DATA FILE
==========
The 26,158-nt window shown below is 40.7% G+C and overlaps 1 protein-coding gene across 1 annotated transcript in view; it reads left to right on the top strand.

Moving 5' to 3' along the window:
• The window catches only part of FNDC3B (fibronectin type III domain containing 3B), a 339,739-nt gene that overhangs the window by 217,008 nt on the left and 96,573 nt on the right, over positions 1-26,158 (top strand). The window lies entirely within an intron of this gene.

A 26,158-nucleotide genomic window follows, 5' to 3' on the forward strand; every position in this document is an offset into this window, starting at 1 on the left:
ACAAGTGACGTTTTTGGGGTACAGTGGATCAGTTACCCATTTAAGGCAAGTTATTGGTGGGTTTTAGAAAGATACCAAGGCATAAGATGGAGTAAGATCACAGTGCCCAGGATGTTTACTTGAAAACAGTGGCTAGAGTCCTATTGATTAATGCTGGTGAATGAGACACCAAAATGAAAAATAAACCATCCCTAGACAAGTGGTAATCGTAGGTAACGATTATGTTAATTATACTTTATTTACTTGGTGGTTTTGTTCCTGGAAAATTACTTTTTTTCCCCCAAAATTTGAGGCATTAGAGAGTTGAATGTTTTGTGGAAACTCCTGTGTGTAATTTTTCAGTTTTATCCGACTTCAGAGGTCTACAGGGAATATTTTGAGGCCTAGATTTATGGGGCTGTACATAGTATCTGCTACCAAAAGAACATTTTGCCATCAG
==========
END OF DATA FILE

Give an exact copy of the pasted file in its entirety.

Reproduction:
The 26,158-nt window shown below is 40.7% G+C and overlaps 1 protein-coding gene across 1 annotated transcript in view; it reads left to right on the top strand.

Moving 5' to 3' along the window:
• The window catches only part of FNDC3B (fibronectin type III domain containing 3B), a 339,739-nt gene that overhangs the window by 217,008 nt on the left and 96,573 nt on the right, over positions 1-26,158 (top strand). The window lies entirely within an intron of this gene.

A 26,158-nucleotide genomic window follows, 5' to 3' on the forward strand; every position in this document is an offset into this window, starting at 1 on the left:
ACAAGTGACGTTTTTGGGGTACAGTGGATCAGTTACCCATTTAAGGCAAGTTATTGGTGGGTTTTAGAAAGATACCAAGGCATAAGATGGAGTAAGATCACAGTGCCCAGGATGTTTACTTGAAAACAGTGGCTAGAGTCCTATTGATTAATGCTGGTGAATGAGACACCAAAATGAAAAATAAACCATCCCTAGACAAGTGGTAATCGTAGGTAACGATTATGTTAATTATACTTTATTTACTTGGTGGTTTTGTTCCTGGAAAATTACTTTTTTTCCCCCAAAATTTGAGGCATTAGAGAGTTGAATGTTTTGTGGAAACTCCTGTGTGTAATTTTTCAGTTTTATCCGACTTCAGAGGTCTACAGGGAATATTTTGAGGCCTAGATTTATGGGGCTGTACATAGTATCTGCTACCAAAAGAACATTTTGCCATCAG